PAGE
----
Fairhall’s bass introduced the standard “If I Should Leave You” and he later returned as a soloist following lengthy excursions by Martin on tenor and an inspired Grisdale on piano.
The quartet closed the first set with “Dawning” itself, the lengthiest piece on the album and one of Martin’s most ambitious compositions. Episodic in nature the tune is divided into two distinct sections and in this context produced gloriously unfettered soloing from Grisdale on piano and Martin on soprano. Head tilted back Martin blew with confidence and conviction in a style reminiscent of Dave Liebman or even the late John Coltrane as Grisdale reached under the lid of the piano to pluck at the strings.
The second set maintained the high standards that the quartet had set before the break. The catchy “Moving On” incorporated gospel,afro and even latin grooves with Grisdale’s effusive piano solo bookended by Martin’s two outings on tenor.
Sam Rivers’ tune “Beatrice” has become something of a modern day standard and is an increasingly popular vehicle for contemporary young improvisers. The quartet’s enjoyable arrangement framed solos from Martin on tenor, the increasingly exuberant Grisdale on piano and Fairhall at the bass.
In a live context the title of “Quiet Song” seemed well chosen with the quartet focussing on the more lyrical aspects of their playing with solos from Martin on feathery soprano, Fairhall bringing a real singing quality to the bass, and finally a reflective Grisdale at the piano. Ball’s delicately brushed drums offered sympathetic support to each soloist in turn.
One of the pieces on the record that has drawn the most praise is the tricky 11/4 blues “Swagger”. The band stormed into the tune here with Martin’s marathon tenor solo eventually giving way to a bravura bass feature from the excellent Fairhall. The piece comprises of three interlocking rhythmic parts which Martin describes as giving the tune “a kind of cocky swagger”. There was certainly plenty of that here, and an element of humour too, this was a band that were clearly enjoying themselves. The piece climaxed with a feature for drummer Andy Ball, hitherto somewhat of an unsung hero, as he colourfully hammered away, underpinned by Grisdale’s insistent piano figure. This earned a tremendous reception from the Cardiff crowd and it would perhaps have been better to have adjusted the set list and concluded the show with this. Instead the evening ended on a quiet note with the folk tinged melody of “It Is How It Is” which also concludes the album. It’s a lovely tune, elegiac yet quirky, with Martin on long lined tenor and with more of those lovely percussive details from Ball plus the added bonus here of a final solo from Fairhall. I know it’s common practice for concert encores to be quiet affairs but in the rather more down to earth atmosphere of Dempsey’s it might have been more appropriate to end with the bluster of “Swagger” and go out on a high.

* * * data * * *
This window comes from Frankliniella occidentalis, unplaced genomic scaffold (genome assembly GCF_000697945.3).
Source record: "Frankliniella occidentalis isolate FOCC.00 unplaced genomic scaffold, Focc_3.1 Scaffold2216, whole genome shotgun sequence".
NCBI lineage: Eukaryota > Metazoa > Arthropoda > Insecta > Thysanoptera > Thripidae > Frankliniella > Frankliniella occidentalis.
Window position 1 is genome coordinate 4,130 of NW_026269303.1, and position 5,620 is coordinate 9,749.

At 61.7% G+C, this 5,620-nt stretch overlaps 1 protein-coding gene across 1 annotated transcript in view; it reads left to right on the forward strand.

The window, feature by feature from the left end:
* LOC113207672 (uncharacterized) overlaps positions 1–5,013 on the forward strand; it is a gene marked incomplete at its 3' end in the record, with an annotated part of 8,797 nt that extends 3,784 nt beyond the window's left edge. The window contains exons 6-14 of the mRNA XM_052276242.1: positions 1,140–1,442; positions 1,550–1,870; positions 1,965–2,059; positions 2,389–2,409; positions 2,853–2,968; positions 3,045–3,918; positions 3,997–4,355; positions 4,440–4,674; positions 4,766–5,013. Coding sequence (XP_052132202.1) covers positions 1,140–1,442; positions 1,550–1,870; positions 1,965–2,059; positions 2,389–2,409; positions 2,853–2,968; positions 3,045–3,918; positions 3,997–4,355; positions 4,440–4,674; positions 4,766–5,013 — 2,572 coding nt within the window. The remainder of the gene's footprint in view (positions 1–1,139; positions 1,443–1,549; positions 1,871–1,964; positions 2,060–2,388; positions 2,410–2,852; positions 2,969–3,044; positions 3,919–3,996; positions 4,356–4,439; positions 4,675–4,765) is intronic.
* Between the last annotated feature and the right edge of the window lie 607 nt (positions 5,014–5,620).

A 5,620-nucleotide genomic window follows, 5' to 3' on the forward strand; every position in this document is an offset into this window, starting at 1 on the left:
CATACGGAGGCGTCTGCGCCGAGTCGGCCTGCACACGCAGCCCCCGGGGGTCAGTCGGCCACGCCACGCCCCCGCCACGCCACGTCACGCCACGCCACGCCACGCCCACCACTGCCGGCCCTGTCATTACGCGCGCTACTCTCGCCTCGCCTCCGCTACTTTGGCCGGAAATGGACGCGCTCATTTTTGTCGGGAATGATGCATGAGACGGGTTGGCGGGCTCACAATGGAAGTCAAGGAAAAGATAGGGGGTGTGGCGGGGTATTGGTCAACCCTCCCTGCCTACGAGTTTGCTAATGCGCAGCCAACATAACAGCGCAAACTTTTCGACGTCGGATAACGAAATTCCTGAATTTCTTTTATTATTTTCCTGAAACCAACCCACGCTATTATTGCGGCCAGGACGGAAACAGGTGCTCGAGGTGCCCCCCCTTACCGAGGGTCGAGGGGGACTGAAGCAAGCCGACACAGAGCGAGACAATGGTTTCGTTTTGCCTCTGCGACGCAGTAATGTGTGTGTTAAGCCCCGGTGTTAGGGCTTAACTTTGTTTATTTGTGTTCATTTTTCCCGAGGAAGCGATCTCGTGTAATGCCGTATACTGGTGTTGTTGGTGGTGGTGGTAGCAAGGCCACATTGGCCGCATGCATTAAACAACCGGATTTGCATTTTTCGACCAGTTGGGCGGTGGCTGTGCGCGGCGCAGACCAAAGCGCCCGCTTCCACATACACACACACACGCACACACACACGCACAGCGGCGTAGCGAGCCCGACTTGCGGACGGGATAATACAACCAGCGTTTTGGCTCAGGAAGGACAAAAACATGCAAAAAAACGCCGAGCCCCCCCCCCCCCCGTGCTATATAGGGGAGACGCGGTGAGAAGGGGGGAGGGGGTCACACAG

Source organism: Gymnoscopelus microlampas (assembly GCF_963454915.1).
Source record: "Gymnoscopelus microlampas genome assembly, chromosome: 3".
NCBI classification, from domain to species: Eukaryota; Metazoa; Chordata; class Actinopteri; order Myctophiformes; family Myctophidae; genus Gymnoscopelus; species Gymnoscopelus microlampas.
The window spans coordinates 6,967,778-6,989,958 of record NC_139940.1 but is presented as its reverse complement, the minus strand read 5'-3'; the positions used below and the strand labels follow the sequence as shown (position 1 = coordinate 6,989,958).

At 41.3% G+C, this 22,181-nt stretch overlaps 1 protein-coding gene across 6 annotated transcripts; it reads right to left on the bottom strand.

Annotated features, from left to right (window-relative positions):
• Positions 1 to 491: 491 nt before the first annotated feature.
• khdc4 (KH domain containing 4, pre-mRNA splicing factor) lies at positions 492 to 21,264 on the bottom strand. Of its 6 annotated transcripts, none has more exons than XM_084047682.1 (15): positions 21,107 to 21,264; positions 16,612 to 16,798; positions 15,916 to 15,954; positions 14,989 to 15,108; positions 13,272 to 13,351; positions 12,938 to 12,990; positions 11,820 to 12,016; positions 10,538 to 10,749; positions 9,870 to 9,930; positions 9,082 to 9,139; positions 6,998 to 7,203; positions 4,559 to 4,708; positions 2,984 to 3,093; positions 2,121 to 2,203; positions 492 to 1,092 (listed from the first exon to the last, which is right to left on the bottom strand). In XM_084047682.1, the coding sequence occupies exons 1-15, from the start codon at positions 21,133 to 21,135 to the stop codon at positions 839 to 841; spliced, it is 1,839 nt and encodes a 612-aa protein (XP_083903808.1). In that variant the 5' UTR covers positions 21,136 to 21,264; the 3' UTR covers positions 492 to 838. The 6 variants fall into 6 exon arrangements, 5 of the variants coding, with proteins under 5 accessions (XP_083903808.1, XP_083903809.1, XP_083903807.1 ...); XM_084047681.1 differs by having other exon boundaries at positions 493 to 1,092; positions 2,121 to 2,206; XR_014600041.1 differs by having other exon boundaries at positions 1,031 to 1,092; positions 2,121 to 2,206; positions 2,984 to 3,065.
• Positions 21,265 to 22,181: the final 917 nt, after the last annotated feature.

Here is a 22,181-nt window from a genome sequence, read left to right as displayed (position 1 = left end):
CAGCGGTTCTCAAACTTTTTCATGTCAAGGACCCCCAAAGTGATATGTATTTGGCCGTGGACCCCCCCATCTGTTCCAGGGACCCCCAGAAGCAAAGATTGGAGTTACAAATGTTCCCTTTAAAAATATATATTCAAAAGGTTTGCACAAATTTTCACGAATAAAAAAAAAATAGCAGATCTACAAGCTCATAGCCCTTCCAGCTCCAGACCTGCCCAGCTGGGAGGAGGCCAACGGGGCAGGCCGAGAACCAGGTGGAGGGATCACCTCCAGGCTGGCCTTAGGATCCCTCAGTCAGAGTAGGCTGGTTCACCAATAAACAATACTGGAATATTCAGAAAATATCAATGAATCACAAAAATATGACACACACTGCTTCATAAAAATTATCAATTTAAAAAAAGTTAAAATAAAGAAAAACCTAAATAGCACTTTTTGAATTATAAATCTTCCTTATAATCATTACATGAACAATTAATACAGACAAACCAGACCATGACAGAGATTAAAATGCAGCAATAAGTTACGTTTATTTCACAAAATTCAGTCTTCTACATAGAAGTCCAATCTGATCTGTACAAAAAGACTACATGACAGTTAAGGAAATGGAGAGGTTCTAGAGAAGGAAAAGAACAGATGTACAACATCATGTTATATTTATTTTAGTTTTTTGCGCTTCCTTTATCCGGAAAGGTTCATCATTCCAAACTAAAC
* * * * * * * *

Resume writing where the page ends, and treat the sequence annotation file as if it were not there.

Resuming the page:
This minor quibble aside it had been an excellent evening of music superbly played by a confident young band. Martin’s assured and lucid announcements, delivered without the aid of a vocal mic, also added to the success of the evening.
The quality of the group’s performances on this tour should raise their profile (both individually and collectively) and the future looks bright for the John Martin Quartet. The album has been well received by the jazz media with airplay on both BBC’s Jazz Line Up and Jazz FM. The band are planning to record a new album in 2012 with Grisdale also bringing some tunes to the group’s repertoire. Expect to hear a lot more from this excellent young quartet.
Great to meet you yesterday Ian. Thanks for the lovely review!